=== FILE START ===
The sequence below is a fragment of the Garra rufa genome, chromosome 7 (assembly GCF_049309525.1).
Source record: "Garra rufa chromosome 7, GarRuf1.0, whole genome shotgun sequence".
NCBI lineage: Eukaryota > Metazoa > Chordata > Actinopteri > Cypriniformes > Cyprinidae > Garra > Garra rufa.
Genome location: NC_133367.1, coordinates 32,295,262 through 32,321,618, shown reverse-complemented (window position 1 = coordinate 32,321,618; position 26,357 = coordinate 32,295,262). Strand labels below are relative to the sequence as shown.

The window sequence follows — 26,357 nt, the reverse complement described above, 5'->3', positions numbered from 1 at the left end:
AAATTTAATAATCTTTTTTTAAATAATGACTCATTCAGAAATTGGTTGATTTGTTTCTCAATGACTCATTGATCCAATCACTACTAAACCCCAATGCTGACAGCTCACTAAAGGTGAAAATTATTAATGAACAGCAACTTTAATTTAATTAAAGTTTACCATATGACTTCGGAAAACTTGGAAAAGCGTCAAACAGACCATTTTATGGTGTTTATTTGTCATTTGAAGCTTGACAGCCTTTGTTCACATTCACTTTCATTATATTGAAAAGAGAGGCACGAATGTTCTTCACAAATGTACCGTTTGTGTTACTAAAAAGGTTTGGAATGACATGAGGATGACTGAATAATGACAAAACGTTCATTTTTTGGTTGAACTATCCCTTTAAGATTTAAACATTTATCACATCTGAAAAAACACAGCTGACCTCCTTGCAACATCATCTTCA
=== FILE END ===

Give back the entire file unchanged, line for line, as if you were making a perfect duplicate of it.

The sequence below is a fragment of the Garra rufa genome, chromosome 7 (assembly GCF_049309525.1).
Source record: "Garra rufa chromosome 7, GarRuf1.0, whole genome shotgun sequence".
NCBI lineage: Eukaryota > Metazoa > Chordata > Actinopteri > Cypriniformes > Cyprinidae > Garra > Garra rufa.
Genome location: NC_133367.1, coordinates 32,295,262 through 32,321,618, shown reverse-complemented (window position 1 = coordinate 32,321,618; position 26,357 = coordinate 32,295,262). Strand labels below are relative to the sequence as shown.

The window sequence follows — 26,357 nt, the reverse complement described above, 5'->3', positions numbered from 1 at the left end:
AAATTTAATAATCTTTTTTTAAATAATGACTCATTCAGAAATTGGTTGATTTGTTTCTCAATGACTCATTGATCCAATCACTACTAAACCCCAATGCTGACAGCTCACTAAAGGTGAAAATTATTAATGAACAGCAACTTTAATTTAATTAAAGTTTACCATATGACTTCGGAAAACTTGGAAAAGCGTCAAACAGACCATTTTATGGTGTTTATTTGTCATTTGAAGCTTGACAGCCTTTGTTCACATTCACTTTCATTATATTGAAAAGAGAGGCACGAATGTTCTTCACAAATGTACCGTTTGTGTTACTAAAAAGGTTTGGAATGACATGAGGATGACTGAATAATGACAAAACGTTCATTTTTTGGTTGAACTATCCCTTTAAGATTTAAACATTTATCACATCTGAAAAAACACAGCTGACCTCCTTGCAACATCATCTTCA